Big Catfish Tip is a series of tips and techniques for catching more catfish. Today’s tip comes from Keith Severns. This first tip reveals a common misconception among anglers and adds a new technique to your catfish arsenal.
Flatheads on artificial lures.
The flathead catfish is one amazing predator and no doubt one of the coolest and strongest fish in fresh water. They are incredibly efficient hunters. One of many common misconceptions is that they feed mainly on or towards the bottom – this is way off base! These camouflaged mini-subs hunt the entire water column, even the top, according to Keith. This is just one of many reasons why Keith likes to use artificial lures to intercept and fool these whiskered beasts when they are doing their daily or nightly feeding forays.
Bait shop rumors occasional include a flatty being caught on an artificial. It happens most often when anglers are targeting a different species. Most people refer to the catch as an “accident”, but Keith will tell you that those catches are not accidents. Those catches are incidents, according to Keith, and they can happen all the time for you, just as they have for him.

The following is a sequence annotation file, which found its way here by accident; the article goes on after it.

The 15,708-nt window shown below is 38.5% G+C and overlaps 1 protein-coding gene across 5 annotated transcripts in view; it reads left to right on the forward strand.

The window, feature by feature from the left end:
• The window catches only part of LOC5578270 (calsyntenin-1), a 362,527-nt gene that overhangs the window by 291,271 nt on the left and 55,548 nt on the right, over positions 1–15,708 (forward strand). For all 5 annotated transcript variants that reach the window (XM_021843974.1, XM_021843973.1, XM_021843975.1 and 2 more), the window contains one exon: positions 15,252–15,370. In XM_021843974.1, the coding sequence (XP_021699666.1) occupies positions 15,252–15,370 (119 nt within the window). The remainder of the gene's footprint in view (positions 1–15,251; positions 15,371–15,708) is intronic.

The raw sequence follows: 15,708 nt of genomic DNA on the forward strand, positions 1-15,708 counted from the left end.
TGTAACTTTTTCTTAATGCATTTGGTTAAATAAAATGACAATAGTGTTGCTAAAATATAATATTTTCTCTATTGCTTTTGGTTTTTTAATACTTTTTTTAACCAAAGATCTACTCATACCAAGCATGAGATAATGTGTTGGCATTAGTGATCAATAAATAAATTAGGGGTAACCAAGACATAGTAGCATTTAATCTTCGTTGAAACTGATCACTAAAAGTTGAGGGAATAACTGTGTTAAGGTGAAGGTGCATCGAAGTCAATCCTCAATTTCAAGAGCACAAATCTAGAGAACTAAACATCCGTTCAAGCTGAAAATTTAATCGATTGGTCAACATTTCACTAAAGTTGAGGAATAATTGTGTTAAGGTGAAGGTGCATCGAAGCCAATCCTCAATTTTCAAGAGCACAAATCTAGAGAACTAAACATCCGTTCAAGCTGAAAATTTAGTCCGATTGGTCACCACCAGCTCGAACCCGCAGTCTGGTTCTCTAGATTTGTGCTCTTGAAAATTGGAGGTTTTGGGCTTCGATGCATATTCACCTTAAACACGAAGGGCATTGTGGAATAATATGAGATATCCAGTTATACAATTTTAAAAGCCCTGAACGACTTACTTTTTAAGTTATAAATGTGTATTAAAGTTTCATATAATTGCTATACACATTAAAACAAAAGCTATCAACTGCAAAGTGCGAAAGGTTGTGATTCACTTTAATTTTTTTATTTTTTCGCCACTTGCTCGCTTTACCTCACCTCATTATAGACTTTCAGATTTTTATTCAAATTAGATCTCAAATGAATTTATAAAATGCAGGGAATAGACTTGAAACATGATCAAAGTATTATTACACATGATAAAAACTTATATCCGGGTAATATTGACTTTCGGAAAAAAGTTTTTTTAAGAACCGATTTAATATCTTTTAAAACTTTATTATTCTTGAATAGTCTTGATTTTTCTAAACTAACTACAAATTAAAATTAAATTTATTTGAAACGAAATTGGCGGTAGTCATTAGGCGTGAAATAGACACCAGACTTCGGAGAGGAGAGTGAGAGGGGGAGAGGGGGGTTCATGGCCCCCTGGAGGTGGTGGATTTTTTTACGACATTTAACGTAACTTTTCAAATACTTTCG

Benefits of using artificials is being able to use a wide variety of different lure categories and a wide variety of different methods and presentations. The method Keith uses allows you to cover large sections of a waterway and cover all the different zones in the water column. This method helps you unlock the ever changing daily puzzle of figuring out what areas and what depths the fish are using and figuring out what kind of mood they are in.
If they are in a neutral or negative mood (not feeding well), things can be tough, but you can still score by using more finesse techniques. Keith uses drop shotting or vertical jigging with Gulp Eels or Gulp Jerk Shads. Another tactic where artificials shine when fish are inactive is to coax them into feeding using different speeds. High speed/low speed or a pause followed by a fast sweep or banging a lure into and deflecting off of cover may trigger a strike. All of these things mimic an escape maneuver by prey which can often trigger instinctive strikes from predators.